by Emily Roemer / Poster by Julia Hummell
Serifcan Ozcan came to MFAD last week. He was our final guest of the semester. To say I wish he still taught in our program would be an understatement. Spending an hour and a half talking through his designs and concepts on major projects was inspiring and extremely exciting.
We started off talking about the Sprite themed bodega he helped design, ‘The Sprite Corner.” This was an art installation to promote sprite. He said, “As a designer it was a treat — this was design from every single angle possible. We created fake products to cover up the windows, we did the posters, the merch, every single piece of the work. It was so fun to think of it holistically.” He showed us fake products they got to create like “Dope Soap” and “Bean Muggin” and he spoke about the merch and how he insisted on getting a deli fridge to store the t-shirts and hats in, he said, “You could actually wear a chilled shirt, which felt really nice in the dead of NYCs humid summer.” I love this concept — especially knowing how hot NYC summers can get.
He then talked to us about teaching, from 2015-2016. He said it was ‘really fun and engaging for me” and he felt that the biggest problem he saw in design school was the difference between education and real life. It was a course about ‘Surviving the design process’. He said, “I created a syllabus, but I’d change the projects all the time, throw curveballs at the students’ every project.” This simulated real life design work.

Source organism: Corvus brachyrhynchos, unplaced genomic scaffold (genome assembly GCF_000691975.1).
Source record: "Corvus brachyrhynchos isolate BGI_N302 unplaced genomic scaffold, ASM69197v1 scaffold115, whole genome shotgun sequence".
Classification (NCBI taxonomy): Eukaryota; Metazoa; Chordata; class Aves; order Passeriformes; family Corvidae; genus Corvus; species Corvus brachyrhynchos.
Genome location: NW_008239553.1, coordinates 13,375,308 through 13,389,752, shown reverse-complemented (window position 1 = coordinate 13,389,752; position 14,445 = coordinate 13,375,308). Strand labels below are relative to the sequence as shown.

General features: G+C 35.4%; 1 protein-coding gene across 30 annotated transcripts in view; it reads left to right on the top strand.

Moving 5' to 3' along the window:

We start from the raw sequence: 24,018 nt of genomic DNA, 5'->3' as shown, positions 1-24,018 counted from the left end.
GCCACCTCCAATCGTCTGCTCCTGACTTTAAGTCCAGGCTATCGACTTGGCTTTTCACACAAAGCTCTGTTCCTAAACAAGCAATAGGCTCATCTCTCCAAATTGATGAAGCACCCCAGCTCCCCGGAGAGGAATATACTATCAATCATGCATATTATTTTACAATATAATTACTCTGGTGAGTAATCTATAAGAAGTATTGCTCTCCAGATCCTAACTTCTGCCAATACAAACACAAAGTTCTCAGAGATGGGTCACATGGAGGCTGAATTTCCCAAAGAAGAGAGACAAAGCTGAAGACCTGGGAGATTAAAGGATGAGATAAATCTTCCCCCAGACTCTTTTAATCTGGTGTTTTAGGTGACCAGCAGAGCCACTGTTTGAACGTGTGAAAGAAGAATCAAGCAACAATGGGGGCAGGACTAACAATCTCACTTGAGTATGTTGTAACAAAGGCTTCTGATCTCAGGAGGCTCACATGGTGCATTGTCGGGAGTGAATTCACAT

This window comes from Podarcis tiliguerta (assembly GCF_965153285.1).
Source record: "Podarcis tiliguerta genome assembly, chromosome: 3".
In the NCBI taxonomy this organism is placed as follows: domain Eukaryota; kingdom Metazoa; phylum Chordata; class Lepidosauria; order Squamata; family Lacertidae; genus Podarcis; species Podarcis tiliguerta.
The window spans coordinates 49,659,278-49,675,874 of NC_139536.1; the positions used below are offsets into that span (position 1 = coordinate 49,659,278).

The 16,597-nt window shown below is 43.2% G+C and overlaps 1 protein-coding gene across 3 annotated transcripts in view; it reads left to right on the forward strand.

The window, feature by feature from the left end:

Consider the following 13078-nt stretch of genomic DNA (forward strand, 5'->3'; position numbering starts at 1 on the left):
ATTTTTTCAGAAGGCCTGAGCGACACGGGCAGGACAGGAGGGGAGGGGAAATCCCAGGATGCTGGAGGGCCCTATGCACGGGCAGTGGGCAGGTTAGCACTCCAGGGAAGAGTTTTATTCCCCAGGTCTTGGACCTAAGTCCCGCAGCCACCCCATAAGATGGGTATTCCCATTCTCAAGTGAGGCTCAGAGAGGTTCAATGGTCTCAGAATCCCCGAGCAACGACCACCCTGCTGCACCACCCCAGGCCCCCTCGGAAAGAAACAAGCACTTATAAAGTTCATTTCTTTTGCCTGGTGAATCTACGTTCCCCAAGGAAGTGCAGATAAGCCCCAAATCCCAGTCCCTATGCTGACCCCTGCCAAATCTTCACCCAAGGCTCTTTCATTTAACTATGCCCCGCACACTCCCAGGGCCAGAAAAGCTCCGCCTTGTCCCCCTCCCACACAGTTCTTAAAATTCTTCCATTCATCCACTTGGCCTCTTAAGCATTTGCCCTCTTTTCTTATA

He spoke to us about Rhizome and the extremely conceptual logo and went on to talk about his work for the rebrand of Bud Light. He worked on a super interesting project for Squarespace and got to work with Jeff Bridges on a full album of “Sleeping Tapes.” Even though the album and packaging and everything was for the Super Bowl commercial for square space, he said his team wanted to, “build the whole world behind it.” You can (and totally should) check it out here: dreamingwithjeff.com.
Then, he brought us into the world of Nike. He talked about the sneaker ‘treasure hunt’ and how they created interactives and hidden Easter eggs for huge Nike fans. He spoke about the Nike Air Max campaign and how exciting that was. He said working for Nike was ‘a spring of events—when I look back it all makes sense, have I planned this? No, but it makes total sense. My mom disagrees and thinks a faith in a plan that brought me to Nike.” He also said, “All the Nikes that I owned, I have always loved the company. I have a passion for the brand, and my passion towards it helps me make better stories around the brand.”